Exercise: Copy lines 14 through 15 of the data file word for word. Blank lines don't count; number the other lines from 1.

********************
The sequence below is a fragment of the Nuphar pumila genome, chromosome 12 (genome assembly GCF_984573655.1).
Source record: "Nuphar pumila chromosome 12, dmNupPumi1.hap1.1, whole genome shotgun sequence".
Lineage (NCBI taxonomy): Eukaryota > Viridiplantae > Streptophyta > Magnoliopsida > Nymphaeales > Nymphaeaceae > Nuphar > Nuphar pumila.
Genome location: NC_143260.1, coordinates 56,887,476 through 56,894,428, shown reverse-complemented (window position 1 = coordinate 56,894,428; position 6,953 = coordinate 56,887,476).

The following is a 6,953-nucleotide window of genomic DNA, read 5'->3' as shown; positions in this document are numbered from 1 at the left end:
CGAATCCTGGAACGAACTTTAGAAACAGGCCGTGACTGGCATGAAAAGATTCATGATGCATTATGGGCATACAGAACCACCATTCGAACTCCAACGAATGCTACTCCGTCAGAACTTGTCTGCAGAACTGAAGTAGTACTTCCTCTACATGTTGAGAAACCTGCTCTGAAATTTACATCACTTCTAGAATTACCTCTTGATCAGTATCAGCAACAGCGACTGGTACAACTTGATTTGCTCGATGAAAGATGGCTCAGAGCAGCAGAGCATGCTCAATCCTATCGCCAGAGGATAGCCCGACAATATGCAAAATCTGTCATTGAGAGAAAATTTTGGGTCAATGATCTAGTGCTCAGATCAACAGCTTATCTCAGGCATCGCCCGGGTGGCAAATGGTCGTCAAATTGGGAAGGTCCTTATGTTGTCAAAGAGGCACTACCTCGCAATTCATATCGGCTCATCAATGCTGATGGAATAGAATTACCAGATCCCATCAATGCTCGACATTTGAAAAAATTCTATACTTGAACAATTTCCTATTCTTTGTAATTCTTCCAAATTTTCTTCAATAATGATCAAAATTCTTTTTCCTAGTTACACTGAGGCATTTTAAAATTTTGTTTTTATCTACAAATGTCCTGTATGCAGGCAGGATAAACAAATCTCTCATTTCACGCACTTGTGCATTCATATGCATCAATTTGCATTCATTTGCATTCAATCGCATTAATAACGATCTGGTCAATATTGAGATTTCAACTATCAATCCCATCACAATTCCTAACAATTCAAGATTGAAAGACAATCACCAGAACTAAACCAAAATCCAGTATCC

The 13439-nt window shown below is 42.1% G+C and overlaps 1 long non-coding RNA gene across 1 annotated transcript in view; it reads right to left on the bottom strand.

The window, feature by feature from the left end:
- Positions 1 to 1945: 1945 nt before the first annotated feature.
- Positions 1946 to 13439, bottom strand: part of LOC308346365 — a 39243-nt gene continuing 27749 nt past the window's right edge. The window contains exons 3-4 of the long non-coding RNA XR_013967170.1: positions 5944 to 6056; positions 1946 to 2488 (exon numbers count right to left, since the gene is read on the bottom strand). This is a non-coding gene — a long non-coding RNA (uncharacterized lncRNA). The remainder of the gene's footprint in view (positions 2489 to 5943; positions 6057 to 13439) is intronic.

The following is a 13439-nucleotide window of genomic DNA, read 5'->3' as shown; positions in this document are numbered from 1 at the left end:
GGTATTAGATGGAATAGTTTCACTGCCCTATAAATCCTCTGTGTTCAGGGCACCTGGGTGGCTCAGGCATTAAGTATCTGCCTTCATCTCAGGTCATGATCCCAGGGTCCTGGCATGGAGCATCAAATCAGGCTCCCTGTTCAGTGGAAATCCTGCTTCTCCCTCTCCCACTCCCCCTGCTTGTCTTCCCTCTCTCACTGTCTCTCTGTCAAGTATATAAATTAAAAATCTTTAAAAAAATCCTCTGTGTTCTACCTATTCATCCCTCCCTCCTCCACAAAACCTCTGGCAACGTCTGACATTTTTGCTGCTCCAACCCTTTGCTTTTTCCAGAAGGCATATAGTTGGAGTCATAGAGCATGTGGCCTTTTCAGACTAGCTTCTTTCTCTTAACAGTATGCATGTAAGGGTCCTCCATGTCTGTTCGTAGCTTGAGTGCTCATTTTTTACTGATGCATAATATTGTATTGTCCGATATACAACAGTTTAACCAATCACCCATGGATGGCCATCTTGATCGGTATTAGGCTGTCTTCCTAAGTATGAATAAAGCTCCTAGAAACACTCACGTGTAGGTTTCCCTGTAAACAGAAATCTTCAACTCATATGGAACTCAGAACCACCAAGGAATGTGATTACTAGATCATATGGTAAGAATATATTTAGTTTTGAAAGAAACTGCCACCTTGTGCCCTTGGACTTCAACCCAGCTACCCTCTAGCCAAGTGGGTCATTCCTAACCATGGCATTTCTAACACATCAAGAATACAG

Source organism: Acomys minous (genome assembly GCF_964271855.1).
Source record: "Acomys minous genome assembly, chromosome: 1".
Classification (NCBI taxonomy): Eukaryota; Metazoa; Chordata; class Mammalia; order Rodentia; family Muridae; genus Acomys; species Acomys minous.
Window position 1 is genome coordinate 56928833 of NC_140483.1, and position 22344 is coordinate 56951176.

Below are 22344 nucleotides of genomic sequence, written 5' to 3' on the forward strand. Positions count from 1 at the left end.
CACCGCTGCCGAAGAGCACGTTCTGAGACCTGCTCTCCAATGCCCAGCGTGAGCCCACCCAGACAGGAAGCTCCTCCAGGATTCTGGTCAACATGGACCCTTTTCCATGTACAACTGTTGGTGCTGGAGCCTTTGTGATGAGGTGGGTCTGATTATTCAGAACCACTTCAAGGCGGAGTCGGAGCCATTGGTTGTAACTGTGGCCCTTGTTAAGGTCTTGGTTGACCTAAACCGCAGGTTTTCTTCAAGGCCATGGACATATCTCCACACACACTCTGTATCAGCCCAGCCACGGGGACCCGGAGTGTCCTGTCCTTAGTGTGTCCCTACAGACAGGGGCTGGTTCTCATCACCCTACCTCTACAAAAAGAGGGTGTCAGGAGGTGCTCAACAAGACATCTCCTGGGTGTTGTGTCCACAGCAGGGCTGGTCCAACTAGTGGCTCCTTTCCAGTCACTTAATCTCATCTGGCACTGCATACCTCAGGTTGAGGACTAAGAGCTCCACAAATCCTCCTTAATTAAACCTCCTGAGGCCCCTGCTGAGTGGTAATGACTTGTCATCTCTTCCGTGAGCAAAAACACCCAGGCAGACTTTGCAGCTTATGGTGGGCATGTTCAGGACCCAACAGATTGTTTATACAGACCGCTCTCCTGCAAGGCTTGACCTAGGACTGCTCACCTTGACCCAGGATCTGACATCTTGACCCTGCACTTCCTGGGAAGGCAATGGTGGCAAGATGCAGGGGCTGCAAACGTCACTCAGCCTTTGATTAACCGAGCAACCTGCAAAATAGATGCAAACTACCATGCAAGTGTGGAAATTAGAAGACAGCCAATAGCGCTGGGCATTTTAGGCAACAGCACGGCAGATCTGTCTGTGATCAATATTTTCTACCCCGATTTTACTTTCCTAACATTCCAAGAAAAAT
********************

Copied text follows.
Source record: "Acomys minous genome assembly, chromosome: 1".
Classification (NCBI taxonomy): Eukaryota; Metazoa; Chordata; class Mammalia; order Rodentia; family Muridae; genus Acomys; species Acomys minous.